How the ‘wokest shoes’ on the planet became a luxury fashion must-have

Olive brown, £340, Milano cream, £350, both Jil Sander+ x Birkenstock 1774

The resulting four styles are all hyper appealing. The couple’s personal favourite is the Berlin, a clog interpretation of an original Birkenstock design. For my money, however, it’s the white ones that qualify as an immediate classic. Partly it’s the perversity of that expensive-looking white leather, which is the antithesis of the porridge-coloured functionality of the originals. Like virgin snow, they make you want to jump straight into them.

Fashion has been hijacking humble items for the best part of a century, from the Breton sail’s T-shirt to denim. But the Birkenstock additional political undertones bring an extra edge. It’s a shoe that has always been associated with nature, which is huge in fashion right now, with beaches and forests being co-opted as backgrounds for advertising campaigns in lieu of the sexy sky scrapers of old.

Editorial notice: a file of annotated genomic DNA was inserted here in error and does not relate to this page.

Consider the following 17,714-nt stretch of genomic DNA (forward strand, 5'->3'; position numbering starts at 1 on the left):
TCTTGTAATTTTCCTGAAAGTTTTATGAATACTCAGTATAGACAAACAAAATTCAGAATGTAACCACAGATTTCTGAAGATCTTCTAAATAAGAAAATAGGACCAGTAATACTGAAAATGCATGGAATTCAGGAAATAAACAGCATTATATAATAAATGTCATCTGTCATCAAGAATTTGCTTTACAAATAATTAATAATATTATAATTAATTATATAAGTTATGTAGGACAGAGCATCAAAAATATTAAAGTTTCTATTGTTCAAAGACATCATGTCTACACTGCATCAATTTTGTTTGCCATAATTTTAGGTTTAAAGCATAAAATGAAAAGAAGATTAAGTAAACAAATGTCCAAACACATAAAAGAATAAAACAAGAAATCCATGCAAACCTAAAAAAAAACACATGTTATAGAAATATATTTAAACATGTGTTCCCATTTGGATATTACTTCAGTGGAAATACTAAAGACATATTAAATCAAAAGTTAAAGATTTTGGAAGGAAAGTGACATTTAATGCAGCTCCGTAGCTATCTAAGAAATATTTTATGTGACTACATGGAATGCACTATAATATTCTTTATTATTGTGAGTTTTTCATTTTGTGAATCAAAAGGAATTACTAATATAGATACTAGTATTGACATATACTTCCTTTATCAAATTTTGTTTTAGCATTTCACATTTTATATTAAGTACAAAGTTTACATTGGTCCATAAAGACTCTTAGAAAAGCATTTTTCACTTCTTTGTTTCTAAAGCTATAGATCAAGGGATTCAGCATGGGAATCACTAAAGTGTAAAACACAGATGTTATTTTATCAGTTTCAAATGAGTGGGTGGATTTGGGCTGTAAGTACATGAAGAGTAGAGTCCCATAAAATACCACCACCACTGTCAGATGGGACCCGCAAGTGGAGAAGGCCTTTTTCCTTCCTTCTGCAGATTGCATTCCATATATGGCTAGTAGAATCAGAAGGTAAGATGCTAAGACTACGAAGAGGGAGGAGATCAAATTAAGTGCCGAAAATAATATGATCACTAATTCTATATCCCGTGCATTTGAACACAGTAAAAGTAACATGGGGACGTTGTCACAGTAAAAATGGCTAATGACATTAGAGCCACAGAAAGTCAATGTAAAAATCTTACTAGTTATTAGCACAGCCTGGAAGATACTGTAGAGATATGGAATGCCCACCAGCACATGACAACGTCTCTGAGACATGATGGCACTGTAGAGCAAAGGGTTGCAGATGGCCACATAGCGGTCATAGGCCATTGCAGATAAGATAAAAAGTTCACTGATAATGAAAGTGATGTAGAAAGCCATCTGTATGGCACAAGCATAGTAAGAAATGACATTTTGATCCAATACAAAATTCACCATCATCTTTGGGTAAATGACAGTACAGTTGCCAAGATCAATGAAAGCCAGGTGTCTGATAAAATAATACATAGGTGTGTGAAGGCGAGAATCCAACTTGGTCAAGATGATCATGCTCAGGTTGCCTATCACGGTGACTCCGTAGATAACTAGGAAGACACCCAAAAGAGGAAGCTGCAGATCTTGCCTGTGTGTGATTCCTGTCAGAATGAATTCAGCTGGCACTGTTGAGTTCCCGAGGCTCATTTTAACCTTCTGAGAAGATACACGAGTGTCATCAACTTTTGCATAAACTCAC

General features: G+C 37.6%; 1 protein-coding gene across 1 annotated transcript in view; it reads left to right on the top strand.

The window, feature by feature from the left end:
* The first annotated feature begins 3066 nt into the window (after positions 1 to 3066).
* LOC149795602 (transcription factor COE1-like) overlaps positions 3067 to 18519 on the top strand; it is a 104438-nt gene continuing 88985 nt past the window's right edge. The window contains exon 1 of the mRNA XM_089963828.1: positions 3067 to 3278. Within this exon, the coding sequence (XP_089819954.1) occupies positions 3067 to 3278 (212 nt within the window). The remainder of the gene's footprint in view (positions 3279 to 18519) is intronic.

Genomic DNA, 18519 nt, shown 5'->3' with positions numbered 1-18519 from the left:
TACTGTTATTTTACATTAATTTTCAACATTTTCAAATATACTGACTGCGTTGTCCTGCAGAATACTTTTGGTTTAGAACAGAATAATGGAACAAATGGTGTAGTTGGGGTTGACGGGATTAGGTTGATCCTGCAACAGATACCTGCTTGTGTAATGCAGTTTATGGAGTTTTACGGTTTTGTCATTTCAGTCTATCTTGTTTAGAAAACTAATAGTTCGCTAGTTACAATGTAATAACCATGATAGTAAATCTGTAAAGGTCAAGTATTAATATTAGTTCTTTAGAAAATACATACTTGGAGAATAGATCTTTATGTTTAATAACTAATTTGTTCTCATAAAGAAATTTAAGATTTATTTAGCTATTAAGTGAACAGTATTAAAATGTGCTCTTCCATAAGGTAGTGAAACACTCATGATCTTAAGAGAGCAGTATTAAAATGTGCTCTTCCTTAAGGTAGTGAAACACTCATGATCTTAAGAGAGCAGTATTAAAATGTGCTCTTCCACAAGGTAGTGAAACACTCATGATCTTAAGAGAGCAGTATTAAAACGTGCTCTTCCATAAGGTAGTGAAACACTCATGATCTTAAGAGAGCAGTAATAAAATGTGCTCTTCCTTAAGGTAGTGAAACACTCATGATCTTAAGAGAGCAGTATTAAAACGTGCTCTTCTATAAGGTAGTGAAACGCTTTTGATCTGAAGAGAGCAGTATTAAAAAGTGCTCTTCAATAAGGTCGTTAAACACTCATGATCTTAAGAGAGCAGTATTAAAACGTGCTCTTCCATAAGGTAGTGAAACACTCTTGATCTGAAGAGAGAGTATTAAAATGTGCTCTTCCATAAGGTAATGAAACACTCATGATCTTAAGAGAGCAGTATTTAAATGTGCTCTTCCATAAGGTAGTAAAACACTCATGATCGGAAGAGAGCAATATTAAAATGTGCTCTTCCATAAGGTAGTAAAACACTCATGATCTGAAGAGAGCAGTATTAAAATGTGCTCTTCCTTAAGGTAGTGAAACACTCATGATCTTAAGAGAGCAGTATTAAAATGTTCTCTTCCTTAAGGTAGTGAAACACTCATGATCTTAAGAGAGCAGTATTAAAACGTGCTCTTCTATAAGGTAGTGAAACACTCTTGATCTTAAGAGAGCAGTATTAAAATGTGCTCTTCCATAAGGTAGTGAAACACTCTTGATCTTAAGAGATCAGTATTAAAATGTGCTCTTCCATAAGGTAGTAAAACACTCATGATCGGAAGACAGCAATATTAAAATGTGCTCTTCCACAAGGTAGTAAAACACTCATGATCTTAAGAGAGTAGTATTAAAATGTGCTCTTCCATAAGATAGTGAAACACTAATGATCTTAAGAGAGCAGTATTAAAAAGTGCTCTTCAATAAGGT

It also puts comfort and “foot-health”, considerations traditional designer footwear has shied away from, centre front – and that works with fashion’s current preoccupations. As Luke says, “It’s not the moment for towering stiletto heels.”

“Why would you do that [wear painful shoes] to yourself,” adds Lucie. “Are you dressing for yourself or for someone else? I don’t know that many women who would dress like that for themselves”.

Lisa Armstrong’s column appears each Saturday in The Saturday Telegraph and is published online every Saturday at 6am on Telegraph Fashion.

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